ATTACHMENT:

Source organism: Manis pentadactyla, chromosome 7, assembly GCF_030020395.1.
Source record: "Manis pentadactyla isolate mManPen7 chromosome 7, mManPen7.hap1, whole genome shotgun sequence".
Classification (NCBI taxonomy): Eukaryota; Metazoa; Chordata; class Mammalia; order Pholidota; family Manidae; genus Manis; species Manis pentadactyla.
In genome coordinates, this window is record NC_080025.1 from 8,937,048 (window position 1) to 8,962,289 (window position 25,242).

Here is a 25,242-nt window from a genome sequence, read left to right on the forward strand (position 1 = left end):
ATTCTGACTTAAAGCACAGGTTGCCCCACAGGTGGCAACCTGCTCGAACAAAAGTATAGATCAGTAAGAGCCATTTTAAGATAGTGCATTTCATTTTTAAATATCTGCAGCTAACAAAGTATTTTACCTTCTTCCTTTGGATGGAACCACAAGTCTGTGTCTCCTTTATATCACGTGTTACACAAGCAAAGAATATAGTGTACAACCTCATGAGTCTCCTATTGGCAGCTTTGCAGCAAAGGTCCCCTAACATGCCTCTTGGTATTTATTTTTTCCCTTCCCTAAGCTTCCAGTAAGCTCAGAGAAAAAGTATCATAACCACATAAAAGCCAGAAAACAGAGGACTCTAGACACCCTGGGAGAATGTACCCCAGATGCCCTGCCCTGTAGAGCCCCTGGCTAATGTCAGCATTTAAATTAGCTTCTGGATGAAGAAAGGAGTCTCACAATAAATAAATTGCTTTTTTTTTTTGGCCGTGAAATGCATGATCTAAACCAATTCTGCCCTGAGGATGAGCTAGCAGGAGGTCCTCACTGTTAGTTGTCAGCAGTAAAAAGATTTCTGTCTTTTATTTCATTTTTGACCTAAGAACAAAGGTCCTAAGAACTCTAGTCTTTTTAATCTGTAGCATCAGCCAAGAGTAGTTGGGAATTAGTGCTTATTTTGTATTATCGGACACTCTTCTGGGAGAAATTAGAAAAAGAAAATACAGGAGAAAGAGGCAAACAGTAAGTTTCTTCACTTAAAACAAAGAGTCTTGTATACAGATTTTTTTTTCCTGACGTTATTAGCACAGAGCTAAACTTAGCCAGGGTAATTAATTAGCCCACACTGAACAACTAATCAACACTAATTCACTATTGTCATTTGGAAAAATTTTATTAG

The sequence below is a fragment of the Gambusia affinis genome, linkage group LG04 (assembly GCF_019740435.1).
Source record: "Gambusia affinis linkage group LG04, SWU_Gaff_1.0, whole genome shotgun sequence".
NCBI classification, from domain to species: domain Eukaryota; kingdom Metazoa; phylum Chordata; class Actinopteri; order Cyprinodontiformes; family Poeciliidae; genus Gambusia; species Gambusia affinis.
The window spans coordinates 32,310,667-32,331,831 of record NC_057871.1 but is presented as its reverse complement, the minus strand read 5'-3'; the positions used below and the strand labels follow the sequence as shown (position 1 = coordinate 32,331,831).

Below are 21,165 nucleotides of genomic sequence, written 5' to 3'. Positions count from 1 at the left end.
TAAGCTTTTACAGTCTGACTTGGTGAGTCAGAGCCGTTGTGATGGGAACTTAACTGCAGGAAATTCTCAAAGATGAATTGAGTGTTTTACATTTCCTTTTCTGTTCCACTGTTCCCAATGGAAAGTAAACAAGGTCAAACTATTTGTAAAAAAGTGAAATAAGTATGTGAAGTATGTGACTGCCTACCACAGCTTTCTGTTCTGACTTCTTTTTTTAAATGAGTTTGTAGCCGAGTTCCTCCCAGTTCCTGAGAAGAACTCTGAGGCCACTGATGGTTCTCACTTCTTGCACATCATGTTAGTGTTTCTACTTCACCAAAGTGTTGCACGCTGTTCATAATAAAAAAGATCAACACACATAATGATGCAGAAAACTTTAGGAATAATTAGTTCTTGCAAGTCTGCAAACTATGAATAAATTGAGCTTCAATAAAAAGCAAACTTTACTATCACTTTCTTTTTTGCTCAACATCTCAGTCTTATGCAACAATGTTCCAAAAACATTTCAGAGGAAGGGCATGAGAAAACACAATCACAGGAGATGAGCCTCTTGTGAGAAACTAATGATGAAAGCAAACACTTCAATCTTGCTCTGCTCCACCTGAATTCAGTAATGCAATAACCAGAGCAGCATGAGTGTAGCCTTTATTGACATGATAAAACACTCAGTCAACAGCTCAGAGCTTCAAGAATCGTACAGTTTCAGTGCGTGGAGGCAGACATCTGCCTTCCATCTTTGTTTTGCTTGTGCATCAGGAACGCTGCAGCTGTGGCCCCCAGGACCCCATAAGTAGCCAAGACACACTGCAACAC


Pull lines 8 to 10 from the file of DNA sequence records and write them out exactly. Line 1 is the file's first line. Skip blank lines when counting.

Source record: "Gambusia affinis linkage group LG04, SWU_Gaff_1.0, whole genome shotgun sequence".
NCBI classification, from domain to species: domain Eukaryota; kingdom Metazoa; phylum Chordata; class Actinopteri; order Cyprinodontiformes; family Poeciliidae; genus Gambusia; species Gambusia affinis.
The window spans coordinates 32,310,667-32,331,831 of record NC_057871.1 but is presented as its reverse complement, the minus strand read 5'-3'; the positions used below and the strand labels follow the sequence as shown (position 1 = coordinate 32,331,831).